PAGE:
“Making Adjustments”

While spending another Sunday afternoon sewing walker bags for my local rehab center, I started thinking about the adjustable foot I was using for the overcasting of the bags and the handles.  I was teaching the second class for “Sewing Machine Basics” yesterday and we were talking about how to adjust this very foot.  Customers who are becoming familiar with their machine and presser feet often ask for specific adjustments when using an adjustable foot and they are always a bit unsatisfied when I answer them with a rather vague answer:  how you adjust depends upon your project and your fabric.  It’s absolutely true.  You have so many ways to adjust your machine; upper tension, bobbin tension, presser foot pressure, Set Menu items, stitch length and width, mirror image as well as adjustable presser feet.  All are designed to give you the opportunity to configure the machine for the exact task you are asking of it.  Take the foot I was using today for example.  I was using foot 3, the adjustable blind hem foot for my Pfaff machine.

By changing the red guide from blind hem position to overcasting position I was able to run my fabric edge quickly through the machine, chain sewing style, with a beautiful overcast.

I was using it to stitch a 3-step zig-zag to overcast the raw edges of the walker bags and handles so fraying would be at a minimum.  Since this is a charity sewing project and since the material is all donated, the quality isn’t always high.  The foot’s original purpose is to blind hem, but adjusting the screw on the right of the foot allows me to line the red guide up with the pin of the foot to run right along the edge of the fabric to give a great overcast that won’t roll to the wrong side of the fabric.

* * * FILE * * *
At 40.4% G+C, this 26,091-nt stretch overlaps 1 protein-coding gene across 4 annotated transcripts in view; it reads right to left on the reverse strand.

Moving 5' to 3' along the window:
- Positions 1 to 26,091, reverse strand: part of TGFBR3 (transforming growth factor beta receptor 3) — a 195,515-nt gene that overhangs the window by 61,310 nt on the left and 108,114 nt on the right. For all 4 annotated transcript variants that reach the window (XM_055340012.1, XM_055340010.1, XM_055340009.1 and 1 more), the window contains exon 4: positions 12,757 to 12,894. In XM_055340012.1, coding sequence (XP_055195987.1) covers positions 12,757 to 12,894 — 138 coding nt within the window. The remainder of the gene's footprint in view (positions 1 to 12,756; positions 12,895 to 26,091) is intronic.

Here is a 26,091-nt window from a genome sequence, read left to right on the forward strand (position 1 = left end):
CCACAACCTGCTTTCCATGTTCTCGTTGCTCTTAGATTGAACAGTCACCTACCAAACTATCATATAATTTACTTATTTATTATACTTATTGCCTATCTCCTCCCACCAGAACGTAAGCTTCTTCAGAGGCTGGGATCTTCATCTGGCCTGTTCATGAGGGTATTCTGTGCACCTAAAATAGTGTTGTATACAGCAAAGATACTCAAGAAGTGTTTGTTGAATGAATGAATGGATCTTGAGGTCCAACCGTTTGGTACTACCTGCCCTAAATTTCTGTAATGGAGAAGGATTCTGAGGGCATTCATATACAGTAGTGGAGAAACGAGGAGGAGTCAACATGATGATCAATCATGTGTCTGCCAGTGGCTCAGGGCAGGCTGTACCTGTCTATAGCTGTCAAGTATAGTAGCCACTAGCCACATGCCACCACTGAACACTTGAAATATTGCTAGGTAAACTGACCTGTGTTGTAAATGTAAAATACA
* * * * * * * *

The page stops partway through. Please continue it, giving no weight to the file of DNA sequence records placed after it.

The presser foot seen from the top, set for it’s intended use as a blind hem foot. Notice the red guide is to the left of the pin that runs along the right inside of the foot.
The blind hem setting as seen from the underside of the foot.
This is how I set up the foot today. I used the screw to move the red guide to the right of the foot’s pin.
This is the overcast adjustment as seen from the underside of the foot.

I was able to run right along the edges so quickly that I was finished with all the overcasting for all 30 bags in under an hour.  Not bad.  If I had had to guide the fabric myself, it would have taken me much more time.

I bring this up because I meet so many customers who say they have never made any adjustments to their machine in the 20, 30 or more years they have owned it.  Many express a fear they will not be able to get their machine “back to normal again” if they make any changes.  Remember, your machine and feet come from the factory set to generic settings.  You paid for the ability to adjust the machine and the adjustable feet, so don’t forget to use those features!